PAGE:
Thursday, July 13, 2017

Book Review: When My Yiayia Died

I have never written a book review on this blog before (though I am thinking that perhaps I should do so more often), but I was asked* to write a review by a Facebook friend who is having a little trouble with the publicity of her book. Being such an awesome, and humble guy, I took to the task as quickly as I could write a reply.

When My Yiayia Died is a book about dealing with the death of a loved one and what to expect from an Orthodox funeral written by author Marjorie Kunch. Mrs. Kunch has a similar title When My Baba Died which is similar in content - the major difference between Yiayia and Baba is that one is written with a Slavic audience (or those who follow a Slavic tradition) in mind, while the other is written with a Greek audience (or those who follow a Greek tradition) in mind. I hope it should be obvious that Yiayia is for those who follow the Greek tradition. 

The book opens with a fictional boy who has just found out that his Yiayia has passed away. Then the book follows what traditionally happens leading up to an Orthodox funeral service, and ends with the internment. Mrs. Kunch lays things out in a simple way so that parents can explain these things to their children, or even to where children can read the book and understand what is being said. There is even a wonderful glossary of terms in the back for some of the words that are used throughout the book. 

When My Yiayia Died is not a terribly long book, it is 48 pages long (52 if you include the front and back covers and other things), but it has some wonderful pictures to go along with the explanations, and each of the three parts has quotes from St. John Chrysostom and the Orthodox Memorial Service. The book sets out to be a guide for parents and their children, and it does a wonderful job doing so by explaining how to deal with grief, and the processes which entail an Orthodox funeral of a loved one. It is amazingly simple and not overly complicated, it takes the time to introduce children to new words and ideas, and it encourages children to learn, understand, and take part in what is a new experience for them.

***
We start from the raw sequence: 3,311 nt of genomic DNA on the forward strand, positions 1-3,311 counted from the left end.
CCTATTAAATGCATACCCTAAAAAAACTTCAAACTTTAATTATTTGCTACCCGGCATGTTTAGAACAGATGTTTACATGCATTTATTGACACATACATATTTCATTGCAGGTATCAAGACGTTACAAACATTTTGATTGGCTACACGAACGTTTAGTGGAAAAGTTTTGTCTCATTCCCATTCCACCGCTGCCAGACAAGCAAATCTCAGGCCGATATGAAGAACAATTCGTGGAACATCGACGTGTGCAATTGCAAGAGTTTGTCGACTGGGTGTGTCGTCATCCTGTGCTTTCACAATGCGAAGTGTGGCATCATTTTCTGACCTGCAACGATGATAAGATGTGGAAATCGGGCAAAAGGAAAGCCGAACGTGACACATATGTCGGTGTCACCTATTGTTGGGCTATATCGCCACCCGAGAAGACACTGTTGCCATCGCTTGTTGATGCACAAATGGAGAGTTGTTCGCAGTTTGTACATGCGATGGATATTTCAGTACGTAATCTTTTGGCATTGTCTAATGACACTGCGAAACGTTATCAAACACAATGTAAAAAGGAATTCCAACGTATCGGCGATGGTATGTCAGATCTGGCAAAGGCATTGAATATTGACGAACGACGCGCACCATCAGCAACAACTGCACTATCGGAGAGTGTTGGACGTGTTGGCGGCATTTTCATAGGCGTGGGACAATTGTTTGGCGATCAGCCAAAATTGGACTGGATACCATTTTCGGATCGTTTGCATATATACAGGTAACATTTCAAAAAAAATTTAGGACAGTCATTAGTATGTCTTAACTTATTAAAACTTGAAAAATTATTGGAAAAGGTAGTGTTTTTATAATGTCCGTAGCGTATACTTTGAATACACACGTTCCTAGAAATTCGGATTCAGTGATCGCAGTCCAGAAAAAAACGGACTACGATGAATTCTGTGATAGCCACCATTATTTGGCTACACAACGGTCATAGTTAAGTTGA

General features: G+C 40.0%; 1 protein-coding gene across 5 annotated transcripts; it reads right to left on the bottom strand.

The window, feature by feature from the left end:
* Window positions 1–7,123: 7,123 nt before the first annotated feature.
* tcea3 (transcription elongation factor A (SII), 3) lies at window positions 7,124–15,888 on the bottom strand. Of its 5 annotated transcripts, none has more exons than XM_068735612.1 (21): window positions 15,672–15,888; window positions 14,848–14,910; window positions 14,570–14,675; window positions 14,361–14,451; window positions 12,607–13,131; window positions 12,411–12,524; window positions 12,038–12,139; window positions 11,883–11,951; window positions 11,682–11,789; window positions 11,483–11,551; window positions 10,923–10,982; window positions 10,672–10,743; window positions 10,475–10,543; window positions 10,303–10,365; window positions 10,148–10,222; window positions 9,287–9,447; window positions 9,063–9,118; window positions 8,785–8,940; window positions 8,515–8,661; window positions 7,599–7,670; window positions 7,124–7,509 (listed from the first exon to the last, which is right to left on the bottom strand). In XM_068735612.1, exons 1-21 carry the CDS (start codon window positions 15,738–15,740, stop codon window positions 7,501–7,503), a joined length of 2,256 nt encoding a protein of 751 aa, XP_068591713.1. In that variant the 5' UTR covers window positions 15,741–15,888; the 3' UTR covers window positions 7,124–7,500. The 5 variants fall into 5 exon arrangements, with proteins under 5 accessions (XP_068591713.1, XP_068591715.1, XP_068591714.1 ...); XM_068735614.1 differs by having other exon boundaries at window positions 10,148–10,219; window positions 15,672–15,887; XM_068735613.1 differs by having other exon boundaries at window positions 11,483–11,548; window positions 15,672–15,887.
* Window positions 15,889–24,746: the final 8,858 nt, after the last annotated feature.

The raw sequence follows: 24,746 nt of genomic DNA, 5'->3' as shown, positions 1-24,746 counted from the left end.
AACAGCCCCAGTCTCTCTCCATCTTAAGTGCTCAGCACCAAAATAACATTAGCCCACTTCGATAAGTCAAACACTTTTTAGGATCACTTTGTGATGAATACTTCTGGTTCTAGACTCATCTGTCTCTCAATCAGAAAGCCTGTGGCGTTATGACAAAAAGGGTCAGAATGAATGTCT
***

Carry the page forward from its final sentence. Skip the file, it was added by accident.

There is also a companion workbook for children that I absolutely love! It asks them to draw what they think grief would look like if it was an actual object, teaches them how to make a memorial table, a recipe for koliva and Greek funeral cookies, word searches to find the new terms that they learn. Most importantly both the companion workbook and the book proper take the time to explain to the children that feeling grief for the loss of a loved one is OK and that it is not the children's fault that their loved one has died. 

Personally, as a parent, I think that these books are invaluable resources to help children understand the passing of a loved one and what to expect during the funeral process. I wish that I had this book available to me and my children so I could better explain to my children the passing of their great-grandparents - even though none of them were Orthodox - and how to deal with grief and the funeral process (which is similar).

If I had a rating system for books I would give When My Yiayia Died and it's workbook both 5 stars out of 5. Or maybe ☦☦☦☦☦ / ☦☦☦☦☦

Please give Mrs. Kunch's website, Pascha Press, a visit and to order her book!

*I was asked to write this review, which I have after being given a copy of the book and the workbook. I have not been paid to write this, nor have I received any other compensation for this review. 

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